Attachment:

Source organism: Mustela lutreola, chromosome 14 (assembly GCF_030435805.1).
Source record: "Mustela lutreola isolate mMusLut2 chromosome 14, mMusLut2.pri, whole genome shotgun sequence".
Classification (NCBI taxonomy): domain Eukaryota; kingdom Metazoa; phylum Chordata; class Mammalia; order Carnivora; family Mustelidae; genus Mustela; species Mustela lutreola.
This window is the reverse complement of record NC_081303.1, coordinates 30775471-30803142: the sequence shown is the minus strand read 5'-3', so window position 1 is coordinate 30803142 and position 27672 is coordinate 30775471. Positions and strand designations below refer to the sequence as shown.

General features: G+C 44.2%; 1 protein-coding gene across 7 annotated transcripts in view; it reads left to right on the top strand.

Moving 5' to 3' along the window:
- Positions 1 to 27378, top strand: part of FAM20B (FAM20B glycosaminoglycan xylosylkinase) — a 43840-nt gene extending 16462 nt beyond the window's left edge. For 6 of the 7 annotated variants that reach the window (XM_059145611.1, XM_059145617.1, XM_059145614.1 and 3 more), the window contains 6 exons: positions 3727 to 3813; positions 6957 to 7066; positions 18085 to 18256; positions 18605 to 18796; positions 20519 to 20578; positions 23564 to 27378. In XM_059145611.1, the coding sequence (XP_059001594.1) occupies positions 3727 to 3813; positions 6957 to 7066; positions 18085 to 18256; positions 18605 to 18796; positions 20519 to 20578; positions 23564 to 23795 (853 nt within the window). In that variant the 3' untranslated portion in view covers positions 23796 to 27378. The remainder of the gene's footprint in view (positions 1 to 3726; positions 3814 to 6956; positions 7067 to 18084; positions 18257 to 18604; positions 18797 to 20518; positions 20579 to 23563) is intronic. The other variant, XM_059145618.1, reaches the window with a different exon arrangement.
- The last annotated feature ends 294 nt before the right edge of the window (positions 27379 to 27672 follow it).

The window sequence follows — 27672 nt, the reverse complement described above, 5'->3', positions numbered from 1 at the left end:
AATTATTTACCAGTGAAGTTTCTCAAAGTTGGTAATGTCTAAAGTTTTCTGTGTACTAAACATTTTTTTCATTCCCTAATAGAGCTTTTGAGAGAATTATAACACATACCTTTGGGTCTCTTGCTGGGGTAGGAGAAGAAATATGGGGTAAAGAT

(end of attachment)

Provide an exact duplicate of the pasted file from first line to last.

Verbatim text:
Source organism: Mustela lutreola, chromosome 14 (assembly GCF_030435805.1).
Source record: "Mustela lutreola isolate mMusLut2 chromosome 14, mMusLut2.pri, whole genome shotgun sequence".
Classification (NCBI taxonomy): domain Eukaryota; kingdom Metazoa; phylum Chordata; class Mammalia; order Carnivora; family Mustelidae; genus Mustela; species Mustela lutreola.
This window is the reverse complement of record NC_081303.1, coordinates 30775471-30803142: the sequence shown is the minus strand read 5'-3', so window position 1 is coordinate 30803142 and position 27672 is coordinate 30775471. Positions and strand designations below refer to the sequence as shown.

General features: G+C 44.2%; 1 protein-coding gene across 7 annotated transcripts in view; it reads left to right on the top strand.

Moving 5' to 3' along the window:
- Positions 1 to 27378, top strand: part of FAM20B (FAM20B glycosaminoglycan xylosylkinase) — a 43840-nt gene extending 16462 nt beyond the window's left edge. For 6 of the 7 annotated variants that reach the window (XM_059145611.1, XM_059145617.1, XM_059145614.1 and 3 more), the window contains 6 exons: positions 3727 to 3813; positions 6957 to 7066; positions 18085 to 18256; positions 18605 to 18796; positions 20519 to 20578; positions 23564 to 27378. In XM_059145611.1, the coding sequence (XP_059001594.1) occupies positions 3727 to 3813; positions 6957 to 7066; positions 18085 to 18256; positions 18605 to 18796; positions 20519 to 20578; positions 23564 to 23795 (853 nt within the window). In that variant the 3' untranslated portion in view covers positions 23796 to 27378. The remainder of the gene's footprint in view (positions 1 to 3726; positions 3814 to 6956; positions 7067 to 18084; positions 18257 to 18604; positions 18797 to 20518; positions 20579 to 23563) is intronic. The other variant, XM_059145618.1, reaches the window with a different exon arrangement.
- The last annotated feature ends 294 nt before the right edge of the window (positions 27379 to 27672 follow it).

The window sequence follows — 27672 nt, the reverse complement described above, 5'->3', positions numbered from 1 at the left end:
AATTATTTACCAGTGAAGTTTCTCAAAGTTGGTAATGTCTAAAGTTTTCTGTGTACTAAACATTTTTTTCATTCCCTAATAGAGCTTTTGAGAGAATTATAACACATACCTTTGGGTCTCTTGCTGGGGTAGGAGAAGAAATATGGGGTAAAGAT